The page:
Non-static surface also isnt necessary, but again its better to have than not. A wooden table, cardboard, the mobo box if you still have it are all good surfaces to use. You can ground yourself by touching almost any plugged in electrical appliance, could do it on your toaster.

Just follow that video and it will be fine. Case transplants are fairly simple.



a b B Homebuilt system
October 5, 2012 3:39:04 AM

Yeah, the worst part is getting the case wires correct on the board.
October 5, 2012 3:40:55 AM

Mano I appreciate that massively, the reassurance was great.

My main concern was touching anything and just watching it fry before my hands, or giving myself an electric shock. I'll do it all on my wooden living room table.

474, I know, that was another of my main concerns, unplugging it then sitting there like errr, what went where? I've decided I'll take notes & pictures to help. :p 

Appreciate the help guys. :) 
a b B Homebuilt system
October 5, 2012 3:48:52 AM

You have to look up maps for the mobo. The hardest part is routing all the wires from the case into the board. Everything else is either well labeled or it is pretty obvious which wire goes where. When looking at the computer if you don't know what you are looking at can be pretty daunting, but there really aren't that many wires.
a c 83 B Homebuilt system
October 5, 2012 4:11:06 AM

1) Before you remove anything, take some photos. That will remind you of where things go. And unplug the psu.

2) Anti static is not really necessary unless you are in a dry environment where static is everpresent. Before you touch components, just touch the case first.

3) Yes, it is a great idea to download and print the manual first. In particular, you want to see where the front panel pins are and how to reconnect the front led wires. The PWR and reset switches are non polarized, so + and - is not important. If the HDD and pwr led lights do not light, reverse the + and -, no damage will be done.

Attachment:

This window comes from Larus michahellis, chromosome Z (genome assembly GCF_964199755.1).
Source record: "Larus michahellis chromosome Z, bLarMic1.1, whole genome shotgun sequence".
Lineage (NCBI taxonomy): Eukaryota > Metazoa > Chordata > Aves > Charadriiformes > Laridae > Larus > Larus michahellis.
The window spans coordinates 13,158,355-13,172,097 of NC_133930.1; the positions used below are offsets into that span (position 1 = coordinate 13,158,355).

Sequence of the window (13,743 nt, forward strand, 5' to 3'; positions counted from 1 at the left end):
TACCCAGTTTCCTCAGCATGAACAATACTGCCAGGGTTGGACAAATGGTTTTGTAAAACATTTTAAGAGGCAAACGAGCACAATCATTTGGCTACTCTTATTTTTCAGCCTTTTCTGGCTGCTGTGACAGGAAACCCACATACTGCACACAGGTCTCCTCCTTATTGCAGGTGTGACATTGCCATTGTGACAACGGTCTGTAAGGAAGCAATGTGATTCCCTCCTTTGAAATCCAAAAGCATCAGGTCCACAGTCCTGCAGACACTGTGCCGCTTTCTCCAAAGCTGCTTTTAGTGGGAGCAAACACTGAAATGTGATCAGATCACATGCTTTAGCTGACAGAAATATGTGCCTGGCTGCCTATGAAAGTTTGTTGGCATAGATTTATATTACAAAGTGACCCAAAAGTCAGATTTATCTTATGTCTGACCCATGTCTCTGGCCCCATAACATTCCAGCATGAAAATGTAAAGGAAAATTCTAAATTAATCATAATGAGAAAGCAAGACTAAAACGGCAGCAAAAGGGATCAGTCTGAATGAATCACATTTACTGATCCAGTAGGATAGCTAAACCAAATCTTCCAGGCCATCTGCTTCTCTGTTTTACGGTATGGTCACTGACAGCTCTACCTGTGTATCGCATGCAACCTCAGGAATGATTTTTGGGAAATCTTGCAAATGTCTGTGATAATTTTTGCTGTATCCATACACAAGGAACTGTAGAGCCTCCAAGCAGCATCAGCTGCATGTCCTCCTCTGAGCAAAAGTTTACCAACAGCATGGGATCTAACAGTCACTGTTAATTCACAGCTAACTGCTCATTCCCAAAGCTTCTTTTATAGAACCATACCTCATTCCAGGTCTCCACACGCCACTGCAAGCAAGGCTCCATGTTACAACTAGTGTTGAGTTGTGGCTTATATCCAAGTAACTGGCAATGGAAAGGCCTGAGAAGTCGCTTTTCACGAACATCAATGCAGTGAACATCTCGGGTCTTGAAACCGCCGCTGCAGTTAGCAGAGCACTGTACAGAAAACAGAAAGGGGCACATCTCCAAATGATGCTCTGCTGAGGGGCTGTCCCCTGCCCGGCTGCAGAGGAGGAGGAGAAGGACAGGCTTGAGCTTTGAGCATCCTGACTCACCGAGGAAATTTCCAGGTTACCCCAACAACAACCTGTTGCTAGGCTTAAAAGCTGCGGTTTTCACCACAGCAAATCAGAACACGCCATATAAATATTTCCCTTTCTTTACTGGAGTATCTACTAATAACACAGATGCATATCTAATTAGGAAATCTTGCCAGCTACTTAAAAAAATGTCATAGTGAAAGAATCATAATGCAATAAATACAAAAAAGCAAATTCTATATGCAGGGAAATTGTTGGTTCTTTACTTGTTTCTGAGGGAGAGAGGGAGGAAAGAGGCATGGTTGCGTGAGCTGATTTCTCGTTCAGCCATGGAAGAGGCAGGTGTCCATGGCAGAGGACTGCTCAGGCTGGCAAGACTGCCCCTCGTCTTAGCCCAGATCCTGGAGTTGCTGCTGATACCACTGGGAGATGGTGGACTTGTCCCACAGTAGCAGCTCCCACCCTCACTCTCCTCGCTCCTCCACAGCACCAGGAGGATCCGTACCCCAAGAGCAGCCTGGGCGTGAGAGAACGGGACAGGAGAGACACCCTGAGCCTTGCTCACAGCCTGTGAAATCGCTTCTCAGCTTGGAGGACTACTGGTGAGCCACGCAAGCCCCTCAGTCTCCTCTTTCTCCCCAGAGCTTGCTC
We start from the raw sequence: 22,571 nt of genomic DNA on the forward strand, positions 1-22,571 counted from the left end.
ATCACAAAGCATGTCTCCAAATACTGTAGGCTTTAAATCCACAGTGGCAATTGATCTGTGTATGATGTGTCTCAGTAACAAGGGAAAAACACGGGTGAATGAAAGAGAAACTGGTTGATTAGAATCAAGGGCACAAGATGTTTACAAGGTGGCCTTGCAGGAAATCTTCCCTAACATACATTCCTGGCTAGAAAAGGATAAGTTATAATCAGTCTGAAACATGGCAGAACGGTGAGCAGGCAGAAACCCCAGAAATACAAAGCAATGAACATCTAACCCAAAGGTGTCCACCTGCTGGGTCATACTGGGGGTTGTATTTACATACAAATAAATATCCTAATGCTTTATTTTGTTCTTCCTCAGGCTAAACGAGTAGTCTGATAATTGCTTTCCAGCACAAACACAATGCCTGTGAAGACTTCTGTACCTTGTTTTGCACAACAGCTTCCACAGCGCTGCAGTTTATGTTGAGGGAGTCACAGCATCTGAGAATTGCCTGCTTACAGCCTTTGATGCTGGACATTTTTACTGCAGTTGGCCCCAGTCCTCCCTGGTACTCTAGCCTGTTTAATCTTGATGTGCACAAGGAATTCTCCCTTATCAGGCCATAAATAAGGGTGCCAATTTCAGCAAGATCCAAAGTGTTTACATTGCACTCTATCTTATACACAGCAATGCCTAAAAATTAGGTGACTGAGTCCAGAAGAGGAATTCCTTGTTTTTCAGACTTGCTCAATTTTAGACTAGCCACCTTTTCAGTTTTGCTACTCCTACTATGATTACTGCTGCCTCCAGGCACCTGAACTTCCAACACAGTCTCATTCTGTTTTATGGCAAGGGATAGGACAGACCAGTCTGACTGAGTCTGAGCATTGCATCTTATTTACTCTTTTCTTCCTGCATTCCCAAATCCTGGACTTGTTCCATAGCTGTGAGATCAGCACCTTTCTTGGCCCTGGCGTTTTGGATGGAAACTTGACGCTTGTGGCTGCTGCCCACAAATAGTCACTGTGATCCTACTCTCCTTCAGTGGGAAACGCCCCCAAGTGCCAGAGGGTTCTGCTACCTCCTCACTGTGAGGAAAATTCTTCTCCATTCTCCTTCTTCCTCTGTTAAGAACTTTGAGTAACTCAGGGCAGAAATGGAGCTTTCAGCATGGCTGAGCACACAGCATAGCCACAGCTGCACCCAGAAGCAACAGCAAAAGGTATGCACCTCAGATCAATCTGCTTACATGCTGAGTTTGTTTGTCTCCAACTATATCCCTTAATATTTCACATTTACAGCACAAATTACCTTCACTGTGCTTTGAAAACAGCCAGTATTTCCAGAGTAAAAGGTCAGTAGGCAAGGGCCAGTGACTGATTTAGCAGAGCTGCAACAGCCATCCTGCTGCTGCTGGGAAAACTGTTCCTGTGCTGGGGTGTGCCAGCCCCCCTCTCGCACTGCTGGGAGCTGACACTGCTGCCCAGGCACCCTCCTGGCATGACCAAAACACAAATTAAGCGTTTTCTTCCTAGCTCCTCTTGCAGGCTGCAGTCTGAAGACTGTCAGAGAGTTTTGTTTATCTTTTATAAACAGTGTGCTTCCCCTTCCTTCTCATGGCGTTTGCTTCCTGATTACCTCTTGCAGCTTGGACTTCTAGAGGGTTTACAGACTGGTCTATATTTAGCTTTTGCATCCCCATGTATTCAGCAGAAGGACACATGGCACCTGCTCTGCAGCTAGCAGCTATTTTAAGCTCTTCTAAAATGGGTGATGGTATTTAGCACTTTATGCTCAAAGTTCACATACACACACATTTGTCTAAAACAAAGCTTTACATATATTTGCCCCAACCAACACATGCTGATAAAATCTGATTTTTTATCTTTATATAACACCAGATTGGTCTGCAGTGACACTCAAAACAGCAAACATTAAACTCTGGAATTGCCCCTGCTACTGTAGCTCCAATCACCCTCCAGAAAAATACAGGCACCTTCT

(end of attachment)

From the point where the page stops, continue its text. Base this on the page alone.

4) I would leave the cpu cooler attached, and the ram installed.

5) The rear i/o panel is a press fit. You will need to remove it without bending it and install it in the new case.

6) You may have difficulty removing the main power connector. It seems that I always do. You need to press the retaining latch hard so that the connector can be removed. Sometimes you need to use a small flat screwdriver to help pry up the connector.

7) On reinstallation, cables will fit only one way. Don't force anything.

8) I find a #2 magnetic head screwdriver to be invaluable in mounting the motherboard attachment screws. Fat fingers do not work that well. Just be careful.
a b B Homebuilt system
October 5, 2012 4:17:24 AM

I don't think I would use a magnetic screwdriver. Couldn't that mess with the parts? I've never used one with it to be safe.
a c 105 B Homebuilt system
October 5, 2012 4:21:18 AM

Magnetic screwdrivers are safe to use inside computers, in fact im regretting that I lost mine. Their magnetism isnt strong enough to mess with any components.
Entirely recommend using one, makes general assembly so much less frustrating.
a b B Homebuilt system
October 5, 2012 2:48:50 PM

I've used mag screwdrivers all the time. Its not enough to flip any bits. If you are worried then just keep it away from the drives, ram, etc. Things are a lot tougher these days then you realize.